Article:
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Commonly Abused OTC Drugs and Their Dangers

Written by Steve Carleton | Updated on Jan 28, 2023

Medically reviewed by Steve Carleton

Although you can buy over-the-counter (OTC) medications without a prescription, that does not mean using these drugs is without risk. Misuse or abuse of pain, cough, diarrhea, sleep or other medicines can cause serious physical and mental harm.

The National Institute on Drug Abuse describes the misuse of OTC medications as follows:1

  • Taking medicine in a way or dose other than directed on the package
  • Taking medication for the effect it causes – for example, getting high
  • Mixing OTC medicines to create new products

Commonly Abused OTC Medicines and Their Dangers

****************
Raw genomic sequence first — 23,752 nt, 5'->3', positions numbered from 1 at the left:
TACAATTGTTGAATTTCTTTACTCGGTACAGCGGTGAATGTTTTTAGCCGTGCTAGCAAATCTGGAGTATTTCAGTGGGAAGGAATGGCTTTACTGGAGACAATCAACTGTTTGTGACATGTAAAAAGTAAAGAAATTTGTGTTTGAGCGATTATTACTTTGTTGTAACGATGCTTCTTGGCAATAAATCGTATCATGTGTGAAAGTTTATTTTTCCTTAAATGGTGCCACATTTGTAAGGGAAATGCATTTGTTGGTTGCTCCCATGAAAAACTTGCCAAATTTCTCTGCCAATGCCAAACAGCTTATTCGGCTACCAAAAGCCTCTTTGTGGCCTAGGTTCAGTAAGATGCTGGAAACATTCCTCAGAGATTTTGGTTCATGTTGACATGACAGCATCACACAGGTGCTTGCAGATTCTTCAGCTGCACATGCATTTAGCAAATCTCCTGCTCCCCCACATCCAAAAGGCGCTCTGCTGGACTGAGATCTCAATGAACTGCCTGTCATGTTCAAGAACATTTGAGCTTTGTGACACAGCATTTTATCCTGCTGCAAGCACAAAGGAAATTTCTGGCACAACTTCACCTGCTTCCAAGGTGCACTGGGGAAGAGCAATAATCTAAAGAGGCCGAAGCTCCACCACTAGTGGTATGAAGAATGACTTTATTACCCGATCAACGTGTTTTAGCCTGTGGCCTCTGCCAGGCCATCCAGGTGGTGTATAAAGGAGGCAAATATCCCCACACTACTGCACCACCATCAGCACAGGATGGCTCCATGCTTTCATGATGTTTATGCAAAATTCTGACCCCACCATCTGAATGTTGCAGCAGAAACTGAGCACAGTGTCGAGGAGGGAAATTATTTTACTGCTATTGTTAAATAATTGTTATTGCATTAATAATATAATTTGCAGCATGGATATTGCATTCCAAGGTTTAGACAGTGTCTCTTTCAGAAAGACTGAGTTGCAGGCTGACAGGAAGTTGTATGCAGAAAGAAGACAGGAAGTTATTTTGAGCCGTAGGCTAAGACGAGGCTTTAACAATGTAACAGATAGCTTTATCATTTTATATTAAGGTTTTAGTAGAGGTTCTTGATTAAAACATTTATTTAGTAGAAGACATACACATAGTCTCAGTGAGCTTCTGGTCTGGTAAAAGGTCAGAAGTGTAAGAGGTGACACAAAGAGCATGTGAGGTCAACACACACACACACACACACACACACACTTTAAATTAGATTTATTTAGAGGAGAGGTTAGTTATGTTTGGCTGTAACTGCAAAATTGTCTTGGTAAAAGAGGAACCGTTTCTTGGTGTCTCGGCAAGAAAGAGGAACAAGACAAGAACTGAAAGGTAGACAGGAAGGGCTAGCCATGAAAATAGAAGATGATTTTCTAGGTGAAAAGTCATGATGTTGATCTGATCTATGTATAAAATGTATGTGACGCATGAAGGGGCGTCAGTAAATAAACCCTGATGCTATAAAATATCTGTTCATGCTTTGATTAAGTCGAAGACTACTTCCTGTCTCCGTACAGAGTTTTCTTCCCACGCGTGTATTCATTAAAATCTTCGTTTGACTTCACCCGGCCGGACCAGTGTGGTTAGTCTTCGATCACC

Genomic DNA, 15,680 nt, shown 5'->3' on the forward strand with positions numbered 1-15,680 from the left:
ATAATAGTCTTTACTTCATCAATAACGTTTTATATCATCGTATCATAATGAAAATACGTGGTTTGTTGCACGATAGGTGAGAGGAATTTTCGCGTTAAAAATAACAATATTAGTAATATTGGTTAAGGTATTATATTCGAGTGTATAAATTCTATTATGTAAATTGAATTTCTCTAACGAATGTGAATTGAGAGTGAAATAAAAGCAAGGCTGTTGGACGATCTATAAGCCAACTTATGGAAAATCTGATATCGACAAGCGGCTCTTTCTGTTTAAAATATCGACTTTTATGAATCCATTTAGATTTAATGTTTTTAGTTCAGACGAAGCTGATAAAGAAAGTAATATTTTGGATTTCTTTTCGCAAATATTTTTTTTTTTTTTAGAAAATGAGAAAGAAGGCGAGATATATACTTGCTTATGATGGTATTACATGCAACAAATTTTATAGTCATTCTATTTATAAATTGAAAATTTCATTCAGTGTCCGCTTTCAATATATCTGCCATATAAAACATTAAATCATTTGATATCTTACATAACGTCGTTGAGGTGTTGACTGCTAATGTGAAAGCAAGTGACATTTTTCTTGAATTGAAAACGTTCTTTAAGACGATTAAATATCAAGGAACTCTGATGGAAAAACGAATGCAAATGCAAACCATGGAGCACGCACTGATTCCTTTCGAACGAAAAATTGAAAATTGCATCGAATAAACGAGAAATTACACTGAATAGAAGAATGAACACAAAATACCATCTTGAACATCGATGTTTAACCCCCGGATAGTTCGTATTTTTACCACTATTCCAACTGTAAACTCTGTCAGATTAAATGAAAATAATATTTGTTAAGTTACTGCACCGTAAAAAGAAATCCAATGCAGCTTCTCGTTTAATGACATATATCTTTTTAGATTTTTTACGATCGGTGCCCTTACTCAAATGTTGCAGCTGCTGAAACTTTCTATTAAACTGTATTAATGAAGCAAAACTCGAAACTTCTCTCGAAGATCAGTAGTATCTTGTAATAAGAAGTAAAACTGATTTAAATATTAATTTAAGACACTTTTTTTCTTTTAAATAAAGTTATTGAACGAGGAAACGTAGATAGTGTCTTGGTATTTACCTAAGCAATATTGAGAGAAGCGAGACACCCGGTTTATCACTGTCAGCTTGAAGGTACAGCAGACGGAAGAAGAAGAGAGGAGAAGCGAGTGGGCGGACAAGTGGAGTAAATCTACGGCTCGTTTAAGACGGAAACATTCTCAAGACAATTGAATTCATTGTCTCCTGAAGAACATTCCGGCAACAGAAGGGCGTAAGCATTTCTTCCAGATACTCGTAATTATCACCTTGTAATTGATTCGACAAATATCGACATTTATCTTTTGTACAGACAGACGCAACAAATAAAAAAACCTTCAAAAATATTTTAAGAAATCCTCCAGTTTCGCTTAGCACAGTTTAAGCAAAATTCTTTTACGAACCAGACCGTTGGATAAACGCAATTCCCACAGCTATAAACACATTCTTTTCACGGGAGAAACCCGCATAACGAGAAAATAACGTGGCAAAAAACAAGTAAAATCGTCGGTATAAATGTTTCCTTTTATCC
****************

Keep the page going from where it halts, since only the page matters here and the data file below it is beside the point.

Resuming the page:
Dextromethorphan (DXM)

Many OTC cold medicines contain the cough suppressant DXM. High doses of DXM may produce a hallucinogenic effect, like PCP or ketamine, which can cause symptoms of extreme panic, paranoia, anxiety, or aggressive behavior.2 Deliberately using high doses of DXM for its euphoric effects can cause addiction.

Besides cough relief, other short-term and health-related effects of DXM may include:3

  • Euphoria
  • Slurred speech
  • Increased heart rate and blood pressure
  • Dizziness
  • Nausea and vomiting
  • Breathing problems
  • Seizures

DXM overdose can cause permanent brain damage or be lethal. Regular use of a DXM product containing acetaminophen may cause liver damage. Breathing that slows or stops is often the underlying cause of a fatal overdose.4